Writing notes on cryptography, it is useful to have an adjective to describe “the condition of something that can be simulated” and also to have an associated noun for the concept. Although such words are not to be found on the OED or the Webster, in theory, the adjective would be simulable, and that the noun would be simulability.

(Because simulate comes from the Latin verb simulare.)

Google, however, shows 17,500 hits for “simulatable” (mostly from cryptographers) and 7,040 hits for “simulable” (mostly from physicists), and an even wider gap in favor of “simulatability” over “simulability,” with a similar distribution of sources.

Score 1 for the physicists.

(p.s. The Webster list “simulative” as the adjective associated to verb simulate. So it should be uncontroversial to say “the simulative approach to defining security . . .”)

10 thoughts on “Simulatabilation

  1. Language is dynamic. The origin of a word do not necessarily
    set its current use.
    For example: “formulas” is OK, no need to use “formulae”.

    If one fails to see the dynamics of language, one is welcome to use the correct middle English.

  2. Certainly it’s good that language evolves towards simpler ways of saying things, like “draft” instead of “draught” and, why not, “formulas” instead of “formulae.”

    But here we have a word that is a recent creation, and which is more complicated that it needs be.

    And since we are here, I wish people stopped saying “an alumni, “an automata,” “a criteria,” and, if it’s not too much trouble, “a biscotti,” “panini sandwich,” and “decimate” to refer to a large loss.

  3. In contrast to the examples you mention (which take existing words from another language and use them incorrectly), “simulable/simulatable” were invented — so we are free to take either one. To me, simulatable sounds better.

    This kind of thing seems to come up a lot in crypto. “Equivocable” commitments are now more often (and more properly) called “equivocal”. An adversary modifying a ciphertext is said (awfully) to “malleate” it. (Even the more correct “maul” doesn’t sound so good, and is not really appropriate.) Oh well!

  4. “I wish people stopped saying […] “panini sandwich””

    We embrace your country’s food, and this is how you repay us? Shame, shame, shame! The proud American people have always had Ruben Sandwiches, Sub Sandwiches, and many other grad creations. We gave Italians the opportunity of naming a sandwich after one of their culinary creations (I remind you, these are people who believed that in America money goes on trees), and this is how they thank us? This is almost as bad as the so-called food that they call “pasta”. It nearly has no dietary value. And it has vegetables. Vegetables, I tell you! Yuck! That’s what we feed cows over here. From now on, the Panini Sandwich(!) will be called the “ingrate sandwich”. Shame, shame, shame.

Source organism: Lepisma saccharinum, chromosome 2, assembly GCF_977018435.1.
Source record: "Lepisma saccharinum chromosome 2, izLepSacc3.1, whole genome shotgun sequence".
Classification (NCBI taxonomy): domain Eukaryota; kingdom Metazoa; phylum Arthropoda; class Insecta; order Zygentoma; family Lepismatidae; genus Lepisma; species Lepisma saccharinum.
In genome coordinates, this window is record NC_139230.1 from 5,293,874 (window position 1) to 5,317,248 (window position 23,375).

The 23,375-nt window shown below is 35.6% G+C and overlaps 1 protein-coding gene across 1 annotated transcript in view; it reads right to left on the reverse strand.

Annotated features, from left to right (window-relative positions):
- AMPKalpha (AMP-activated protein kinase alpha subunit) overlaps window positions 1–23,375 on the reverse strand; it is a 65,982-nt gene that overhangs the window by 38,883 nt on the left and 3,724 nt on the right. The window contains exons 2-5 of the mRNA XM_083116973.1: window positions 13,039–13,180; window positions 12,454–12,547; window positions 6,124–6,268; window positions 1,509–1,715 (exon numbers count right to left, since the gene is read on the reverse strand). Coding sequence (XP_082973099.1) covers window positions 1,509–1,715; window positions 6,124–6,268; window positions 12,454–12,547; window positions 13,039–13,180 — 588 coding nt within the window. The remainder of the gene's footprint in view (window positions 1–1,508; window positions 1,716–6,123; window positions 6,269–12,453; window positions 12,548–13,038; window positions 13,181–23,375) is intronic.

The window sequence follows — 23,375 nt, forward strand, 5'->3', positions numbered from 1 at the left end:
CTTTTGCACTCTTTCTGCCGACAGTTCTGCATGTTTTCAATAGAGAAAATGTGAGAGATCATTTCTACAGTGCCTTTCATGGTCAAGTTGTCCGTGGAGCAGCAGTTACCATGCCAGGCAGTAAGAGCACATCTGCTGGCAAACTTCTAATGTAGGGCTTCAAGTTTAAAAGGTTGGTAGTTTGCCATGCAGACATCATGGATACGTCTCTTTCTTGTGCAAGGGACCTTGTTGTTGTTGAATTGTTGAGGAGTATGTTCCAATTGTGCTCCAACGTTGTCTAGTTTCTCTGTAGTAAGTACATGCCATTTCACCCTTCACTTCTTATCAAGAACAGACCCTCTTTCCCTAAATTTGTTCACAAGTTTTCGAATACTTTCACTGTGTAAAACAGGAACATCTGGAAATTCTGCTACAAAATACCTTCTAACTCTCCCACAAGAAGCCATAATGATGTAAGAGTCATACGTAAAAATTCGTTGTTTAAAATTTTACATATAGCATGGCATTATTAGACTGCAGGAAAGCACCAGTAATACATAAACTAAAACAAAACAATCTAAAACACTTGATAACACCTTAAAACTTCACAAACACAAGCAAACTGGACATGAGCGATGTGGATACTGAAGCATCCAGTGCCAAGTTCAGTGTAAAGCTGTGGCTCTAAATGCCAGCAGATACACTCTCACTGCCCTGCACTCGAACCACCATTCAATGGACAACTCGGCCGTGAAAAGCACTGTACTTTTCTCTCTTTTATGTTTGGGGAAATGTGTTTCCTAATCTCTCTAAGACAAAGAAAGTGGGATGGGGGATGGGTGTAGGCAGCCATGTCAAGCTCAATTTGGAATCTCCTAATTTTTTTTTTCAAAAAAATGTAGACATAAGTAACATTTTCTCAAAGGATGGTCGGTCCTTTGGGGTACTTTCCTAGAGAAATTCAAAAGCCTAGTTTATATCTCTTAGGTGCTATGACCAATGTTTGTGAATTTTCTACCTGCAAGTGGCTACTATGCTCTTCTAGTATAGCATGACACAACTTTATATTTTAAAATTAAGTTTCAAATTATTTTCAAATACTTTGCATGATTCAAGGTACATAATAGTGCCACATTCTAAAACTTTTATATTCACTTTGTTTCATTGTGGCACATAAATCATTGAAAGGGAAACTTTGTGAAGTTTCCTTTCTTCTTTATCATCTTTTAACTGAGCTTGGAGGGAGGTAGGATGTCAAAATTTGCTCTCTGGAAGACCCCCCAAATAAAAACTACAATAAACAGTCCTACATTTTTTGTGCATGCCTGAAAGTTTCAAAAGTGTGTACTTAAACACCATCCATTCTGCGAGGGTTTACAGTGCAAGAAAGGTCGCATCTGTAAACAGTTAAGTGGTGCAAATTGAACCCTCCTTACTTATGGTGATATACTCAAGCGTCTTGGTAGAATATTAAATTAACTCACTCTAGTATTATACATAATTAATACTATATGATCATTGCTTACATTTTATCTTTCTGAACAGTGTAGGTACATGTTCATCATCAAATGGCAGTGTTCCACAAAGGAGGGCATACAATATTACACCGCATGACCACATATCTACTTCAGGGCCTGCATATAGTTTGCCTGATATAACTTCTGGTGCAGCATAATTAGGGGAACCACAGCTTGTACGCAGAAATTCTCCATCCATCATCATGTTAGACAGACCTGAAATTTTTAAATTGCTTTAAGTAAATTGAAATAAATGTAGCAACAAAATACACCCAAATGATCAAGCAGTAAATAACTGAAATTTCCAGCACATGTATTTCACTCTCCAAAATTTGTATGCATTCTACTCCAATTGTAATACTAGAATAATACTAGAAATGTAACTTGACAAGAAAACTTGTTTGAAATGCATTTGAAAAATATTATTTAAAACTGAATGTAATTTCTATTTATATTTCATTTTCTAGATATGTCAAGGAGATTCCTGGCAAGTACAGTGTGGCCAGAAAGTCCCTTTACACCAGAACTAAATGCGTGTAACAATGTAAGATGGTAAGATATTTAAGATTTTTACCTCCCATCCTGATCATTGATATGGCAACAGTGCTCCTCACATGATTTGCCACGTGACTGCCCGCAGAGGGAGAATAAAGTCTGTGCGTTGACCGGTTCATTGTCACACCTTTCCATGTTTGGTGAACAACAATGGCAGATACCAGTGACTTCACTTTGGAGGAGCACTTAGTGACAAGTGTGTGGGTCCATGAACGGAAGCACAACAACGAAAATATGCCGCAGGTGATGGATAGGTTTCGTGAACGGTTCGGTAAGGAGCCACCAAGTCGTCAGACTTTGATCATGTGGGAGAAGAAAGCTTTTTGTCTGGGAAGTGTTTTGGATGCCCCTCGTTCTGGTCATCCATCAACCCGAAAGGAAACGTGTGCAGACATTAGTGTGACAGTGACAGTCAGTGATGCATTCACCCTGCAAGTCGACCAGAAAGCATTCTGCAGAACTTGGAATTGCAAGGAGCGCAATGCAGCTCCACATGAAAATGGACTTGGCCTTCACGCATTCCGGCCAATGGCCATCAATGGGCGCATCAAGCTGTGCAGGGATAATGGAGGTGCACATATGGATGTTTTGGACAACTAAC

5. Do you also wish people stopped using ‘data’ and ‘media’ in the singular?

    Along similar lines as ‘simulatable’, words with unnecessary syllables include ‘orientate’, ‘installated’ (for installed), and ‘burglarize’ (although ‘burgle’ is a back-formation from ‘burglar’ too). I even prefer ‘obliged’ to ‘obligated’.

  6. And now that I think about it for a few more minutes, I realize that I just gave you a definition for simulated [which doesn’t solve the problem].

  7. The main problem is that for most of us, English is not the native language. I think there’s some analogue of how Latin or Greek are used or were used in science – probably Cicero would have been very angry on how we perverted his language. (And there’s the meta problem of how to use Englishized versions of Latin/Greek words.)

    At least we use English. “Monodromic endomorphisms” would sound cool, though.


  8. I propose the word simulacro, an image that do not represent reality. An algorithm is a simulacro of another if it imitates it.

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